When the car was finally stopped, Officer James McDevitt discovered a .32 caliber automatic pistol on the seat between defendant, seated in the left rear seat, and co-defendant Wright. Officer Rudolph Meritt observed a blue tote bag between defendant's legs with a shotgun barrel protruding. The shotgun shells were retrieved from the bag. Finally, the merchandise stolen from the victim's store was found in the trunk of the car in which the three males had been sitting. Within ten minutes of the call to the police, two groups of males were brought back for identification by the victim. He dismissed the first group but identified the second group of three males, which included defendant, as his assailants. The victim was subsequently taken to the Medical College Hospital of Pennsylvania for examination of the bump on his head caused by the blow from the butt of defendant's shotgun.

[ 325 Pa. Super. Page 361]

On November 29, 1979, the jury returned a verdict of guilty of robbery, simple assault, conspiracy and prohibited offensive weapons.

On appeal, the appellant contends that the trial court erred when it refused to admit into evidence statements of the co-defendants' given to police shortly after their arrest. Defendant claims that said statements should have been admitted into evidence as declarations against penal interests. In the statements the co-defendants' implicated themselves in the aforesaid crimes, but claimed that defendant did not commit same, but, rather, was picked up in the automobile by them at a time subsequent to the robbery. Defendant argues that the complete statements of both co-defendants' should have been admitted at trial. We note that the trial court had given the defendant ample opportunity to produce both co-defendants at his trial. Subpoenas were issued for them and a process server hired to find them, but neither co-defendant could be found by the defendant.*fn1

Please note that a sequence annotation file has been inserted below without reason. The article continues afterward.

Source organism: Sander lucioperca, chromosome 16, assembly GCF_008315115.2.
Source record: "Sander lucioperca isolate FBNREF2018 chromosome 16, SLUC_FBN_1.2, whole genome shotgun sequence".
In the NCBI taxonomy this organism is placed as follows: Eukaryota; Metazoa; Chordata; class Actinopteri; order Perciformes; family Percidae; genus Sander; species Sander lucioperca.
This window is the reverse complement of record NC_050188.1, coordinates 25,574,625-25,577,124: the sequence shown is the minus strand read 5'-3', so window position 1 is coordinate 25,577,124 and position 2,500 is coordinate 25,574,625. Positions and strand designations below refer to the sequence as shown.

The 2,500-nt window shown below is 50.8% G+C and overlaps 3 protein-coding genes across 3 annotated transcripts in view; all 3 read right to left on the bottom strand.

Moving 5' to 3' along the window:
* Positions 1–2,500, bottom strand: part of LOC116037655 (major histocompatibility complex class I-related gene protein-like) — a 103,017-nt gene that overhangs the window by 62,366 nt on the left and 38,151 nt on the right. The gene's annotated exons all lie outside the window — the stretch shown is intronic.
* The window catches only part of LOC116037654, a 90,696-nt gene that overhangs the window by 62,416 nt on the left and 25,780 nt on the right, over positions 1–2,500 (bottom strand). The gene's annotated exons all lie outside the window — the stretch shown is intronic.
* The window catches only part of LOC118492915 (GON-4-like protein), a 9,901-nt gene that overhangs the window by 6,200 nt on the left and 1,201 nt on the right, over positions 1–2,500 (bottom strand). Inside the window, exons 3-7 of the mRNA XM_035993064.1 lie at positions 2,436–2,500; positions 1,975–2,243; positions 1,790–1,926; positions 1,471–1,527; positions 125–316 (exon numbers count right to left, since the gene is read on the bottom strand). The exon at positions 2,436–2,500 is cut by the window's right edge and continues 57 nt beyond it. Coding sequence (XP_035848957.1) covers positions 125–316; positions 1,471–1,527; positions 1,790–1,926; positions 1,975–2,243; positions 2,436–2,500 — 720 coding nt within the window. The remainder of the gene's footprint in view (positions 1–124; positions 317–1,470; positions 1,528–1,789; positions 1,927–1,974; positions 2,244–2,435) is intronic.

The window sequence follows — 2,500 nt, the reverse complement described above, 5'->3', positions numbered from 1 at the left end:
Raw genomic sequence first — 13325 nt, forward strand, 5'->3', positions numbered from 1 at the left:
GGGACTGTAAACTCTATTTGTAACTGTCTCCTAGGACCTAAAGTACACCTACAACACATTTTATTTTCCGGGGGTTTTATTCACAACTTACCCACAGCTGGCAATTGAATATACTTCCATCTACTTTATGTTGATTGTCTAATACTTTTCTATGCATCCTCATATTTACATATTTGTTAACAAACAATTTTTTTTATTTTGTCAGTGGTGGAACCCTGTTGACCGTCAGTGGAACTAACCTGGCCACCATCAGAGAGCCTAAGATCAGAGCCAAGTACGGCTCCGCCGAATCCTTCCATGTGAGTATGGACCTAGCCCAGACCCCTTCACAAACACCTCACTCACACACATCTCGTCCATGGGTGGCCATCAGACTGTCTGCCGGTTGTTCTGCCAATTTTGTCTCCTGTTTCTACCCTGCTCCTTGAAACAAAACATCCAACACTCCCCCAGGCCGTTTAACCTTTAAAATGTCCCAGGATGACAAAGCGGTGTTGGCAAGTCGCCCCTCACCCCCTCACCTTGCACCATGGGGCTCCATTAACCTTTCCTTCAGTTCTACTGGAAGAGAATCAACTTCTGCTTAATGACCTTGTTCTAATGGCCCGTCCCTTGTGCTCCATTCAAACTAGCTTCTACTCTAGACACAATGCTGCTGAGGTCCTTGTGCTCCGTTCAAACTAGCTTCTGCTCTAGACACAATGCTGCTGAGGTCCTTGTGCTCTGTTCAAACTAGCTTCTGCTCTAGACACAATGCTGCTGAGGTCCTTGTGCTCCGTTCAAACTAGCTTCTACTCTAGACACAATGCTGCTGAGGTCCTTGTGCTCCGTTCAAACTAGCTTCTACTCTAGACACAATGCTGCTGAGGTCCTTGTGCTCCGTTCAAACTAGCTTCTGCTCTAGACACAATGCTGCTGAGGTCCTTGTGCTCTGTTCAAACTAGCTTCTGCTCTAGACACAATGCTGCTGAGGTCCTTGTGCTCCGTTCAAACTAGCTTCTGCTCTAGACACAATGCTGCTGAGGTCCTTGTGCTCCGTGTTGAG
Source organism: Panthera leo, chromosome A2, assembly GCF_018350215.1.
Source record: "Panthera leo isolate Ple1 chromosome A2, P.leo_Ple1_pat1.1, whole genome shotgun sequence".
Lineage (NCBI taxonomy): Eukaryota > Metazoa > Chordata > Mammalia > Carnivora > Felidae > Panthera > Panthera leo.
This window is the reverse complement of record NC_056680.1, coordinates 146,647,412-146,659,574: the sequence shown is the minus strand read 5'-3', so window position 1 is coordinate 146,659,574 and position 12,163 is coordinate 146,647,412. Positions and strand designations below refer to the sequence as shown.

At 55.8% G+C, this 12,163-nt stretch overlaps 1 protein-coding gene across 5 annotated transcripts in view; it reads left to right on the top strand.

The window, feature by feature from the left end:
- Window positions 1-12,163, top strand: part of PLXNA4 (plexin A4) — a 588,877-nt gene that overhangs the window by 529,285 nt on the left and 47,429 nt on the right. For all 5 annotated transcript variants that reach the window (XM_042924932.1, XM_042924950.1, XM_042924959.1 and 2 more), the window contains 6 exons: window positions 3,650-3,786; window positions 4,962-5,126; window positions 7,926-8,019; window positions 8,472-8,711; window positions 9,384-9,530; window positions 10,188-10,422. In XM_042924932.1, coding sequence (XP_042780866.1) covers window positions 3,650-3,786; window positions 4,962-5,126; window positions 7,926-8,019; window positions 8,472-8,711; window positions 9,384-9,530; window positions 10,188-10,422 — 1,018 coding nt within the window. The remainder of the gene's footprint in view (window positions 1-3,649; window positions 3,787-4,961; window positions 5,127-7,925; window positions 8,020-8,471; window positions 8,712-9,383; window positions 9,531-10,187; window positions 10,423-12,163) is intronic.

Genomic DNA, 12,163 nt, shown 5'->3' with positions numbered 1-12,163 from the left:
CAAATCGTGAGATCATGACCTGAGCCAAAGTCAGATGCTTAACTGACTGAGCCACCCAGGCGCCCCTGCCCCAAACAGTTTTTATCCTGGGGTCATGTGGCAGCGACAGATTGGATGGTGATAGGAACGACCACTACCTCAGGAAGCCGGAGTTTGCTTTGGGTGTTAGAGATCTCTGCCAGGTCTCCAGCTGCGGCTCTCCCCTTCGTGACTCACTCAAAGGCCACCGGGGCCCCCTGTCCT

In Commonwealth v. Colon, 461 Pa. 577, 337 A.2d 554 (1975), cert. denied 423 U.S. 1056, 99 S.Ct. 788, 46 L.Ed.2d 645 (1976), a plurality opinion of our Supreme Court held that a declaration against penal interest may contain both exculpatory and inculpatory facts and that only the inculpatory portion of the statement is admissible as an exception to the hearsay rule because of its inherent trustworthiness. See also Commonwealth v. Nash, 457 Pa. 296, 324 A.2d 344 (1974). In the instant case the portion of the co-defendants' statements to the effect that they merely met the defendant after the crime had been committed did not constitute an admission to any additional crimes that subject them to any additional penalties. It was not contrary to their penal interests to assert that they and a third companion had acted without the defendant. In Commonwealth v. Ayala, 277 Pa. Superior Ct. 363, 419 A.2d 1187 (1980) we recognized

[ 325 Pa. Super. Page 362]